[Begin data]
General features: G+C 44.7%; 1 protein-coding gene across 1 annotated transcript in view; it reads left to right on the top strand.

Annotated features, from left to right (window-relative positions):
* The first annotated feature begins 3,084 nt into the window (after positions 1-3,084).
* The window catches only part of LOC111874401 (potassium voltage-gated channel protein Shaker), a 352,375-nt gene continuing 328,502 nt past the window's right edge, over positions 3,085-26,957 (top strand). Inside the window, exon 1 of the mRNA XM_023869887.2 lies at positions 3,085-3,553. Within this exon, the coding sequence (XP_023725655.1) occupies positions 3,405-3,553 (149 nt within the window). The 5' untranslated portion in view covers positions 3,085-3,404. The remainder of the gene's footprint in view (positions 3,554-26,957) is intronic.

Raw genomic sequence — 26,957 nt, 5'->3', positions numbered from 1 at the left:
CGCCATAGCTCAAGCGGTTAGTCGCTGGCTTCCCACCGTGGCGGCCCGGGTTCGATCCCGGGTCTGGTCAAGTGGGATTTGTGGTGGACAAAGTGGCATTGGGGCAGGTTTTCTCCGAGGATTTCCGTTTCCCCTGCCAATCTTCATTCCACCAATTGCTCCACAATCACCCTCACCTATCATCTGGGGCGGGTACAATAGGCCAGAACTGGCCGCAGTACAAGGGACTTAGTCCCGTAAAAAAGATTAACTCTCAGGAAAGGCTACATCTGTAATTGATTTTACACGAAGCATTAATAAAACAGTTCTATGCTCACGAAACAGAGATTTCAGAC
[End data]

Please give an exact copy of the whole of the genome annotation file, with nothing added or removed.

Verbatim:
General features: G+C 44.7%; 1 protein-coding gene across 1 annotated transcript in view; it reads left to right on the top strand.

Annotated features, from left to right (window-relative positions):
* The first annotated feature begins 3,084 nt into the window (after positions 1-3,084).
* The window catches only part of LOC111874401 (potassium voltage-gated channel protein Shaker), a 352,375-nt gene continuing 328,502 nt past the window's right edge, over positions 3,085-26,957 (top strand). Inside the window, exon 1 of the mRNA XM_023869887.2 lies at positions 3,085-3,553. Within this exon, the coding sequence (XP_023725655.1) occupies positions 3,405-3,553 (149 nt within the window). The 5' untranslated portion in view covers positions 3,085-3,404. The remainder of the gene's footprint in view (positions 3,554-26,957) is intronic.

Raw genomic sequence — 26,957 nt, 5'->3', positions numbered from 1 at the left:
CGCCATAGCTCAAGCGGTTAGTCGCTGGCTTCCCACCGTGGCGGCCCGGGTTCGATCCCGGGTCTGGTCAAGTGGGATTTGTGGTGGACAAAGTGGCATTGGGGCAGGTTTTCTCCGAGGATTTCCGTTTCCCCTGCCAATCTTCATTCCACCAATTGCTCCACAATCACCCTCACCTATCATCTGGGGCGGGTACAATAGGCCAGAACTGGCCGCAGTACAAGGGACTTAGTCCCGTAAAAAAGATTAACTCTCAGGAAAGGCTACATCTGTAATTGATTTTACACGAAGCATTAATAAAACAGTTCTATGCTCACGAAACAGAGATTTCAGAC